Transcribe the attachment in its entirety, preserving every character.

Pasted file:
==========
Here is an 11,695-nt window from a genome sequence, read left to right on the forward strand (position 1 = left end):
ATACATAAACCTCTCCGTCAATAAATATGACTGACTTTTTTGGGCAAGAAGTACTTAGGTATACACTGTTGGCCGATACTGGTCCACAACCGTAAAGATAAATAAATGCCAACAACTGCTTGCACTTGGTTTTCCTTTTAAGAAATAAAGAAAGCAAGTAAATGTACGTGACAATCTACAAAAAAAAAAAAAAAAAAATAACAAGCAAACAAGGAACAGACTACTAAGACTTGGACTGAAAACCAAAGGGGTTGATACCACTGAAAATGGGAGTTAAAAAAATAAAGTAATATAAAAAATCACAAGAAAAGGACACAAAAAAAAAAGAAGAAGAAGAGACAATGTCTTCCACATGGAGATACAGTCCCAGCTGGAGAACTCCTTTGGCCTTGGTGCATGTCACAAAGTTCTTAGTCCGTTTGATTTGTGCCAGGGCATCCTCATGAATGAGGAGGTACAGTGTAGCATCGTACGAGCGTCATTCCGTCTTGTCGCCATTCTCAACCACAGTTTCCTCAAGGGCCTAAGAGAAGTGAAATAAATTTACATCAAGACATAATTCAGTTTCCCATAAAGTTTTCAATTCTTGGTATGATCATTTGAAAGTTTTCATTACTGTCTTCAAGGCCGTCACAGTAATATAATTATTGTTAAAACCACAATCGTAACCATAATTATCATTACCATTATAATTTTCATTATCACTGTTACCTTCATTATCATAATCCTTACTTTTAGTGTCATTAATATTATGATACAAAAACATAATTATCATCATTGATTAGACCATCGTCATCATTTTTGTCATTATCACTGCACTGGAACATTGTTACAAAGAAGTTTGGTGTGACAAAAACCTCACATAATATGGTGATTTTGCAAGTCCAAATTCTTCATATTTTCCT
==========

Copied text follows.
Here is an 11,695-nt window from a genome sequence, read left to right on the forward strand (position 1 = left end):
ATACATAAACCTCTCCGTCAATAAATATGACTGACTTTTTTGGGCAAGAAGTACTTAGGTATACACTGTTGGCCGATACTGGTCCACAACCGTAAAGATAAATAAATGCCAACAACTGCTTGCACTTGGTTTTCCTTTTAAGAAATAAAGAAAGCAAGTAAATGTACGTGACAATCTACAAAAAAAAAAAAAAAAAAATAACAAGCAAACAAGGAACAGACTACTAAGACTTGGACTGAAAACCAAAGGGGTTGATACCACTGAAAATGGGAGTTAAAAAAATAAAGTAATATAAAAAATCACAAGAAAAGGACACAAAAAAAAAAGAAGAAGAAGAGACAATGTCTTCCACATGGAGATACAGTCCCAGCTGGAGAACTCCTTTGGCCTTGGTGCATGTCACAAAGTTCTTAGTCCGTTTGATTTGTGCCAGGGCATCCTCATGAATGAGGAGGTACAGTGTAGCATCGTACGAGCGTCATTCCGTCTTGTCGCCATTCTCAACCACAGTTTCCTCAAGGGCCTAAGAGAAGTGAAATAAATTTACATCAAGACATAATTCAGTTTCCCATAAAGTTTTCAATTCTTGGTATGATCATTTGAAAGTTTTCATTACTGTCTTCAAGGCCGTCACAGTAATATAATTATTGTTAAAACCACAATCGTAACCATAATTATCATTACCATTATAATTTTCATTATCACTGTTACCTTCATTATCATAATCCTTACTTTTAGTGTCATTAATATTATGATACAAAAACATAATTATCATCATTGATTAGACCATCGTCATCATTTTTGTCATTATCACTGCACTGGAACATTGTTACAAAGAAGTTTGGTGTGACAAAAACCTCACATAATATGGTGATTTTGCAAGTCCAAATTCTTCATATTTTCCT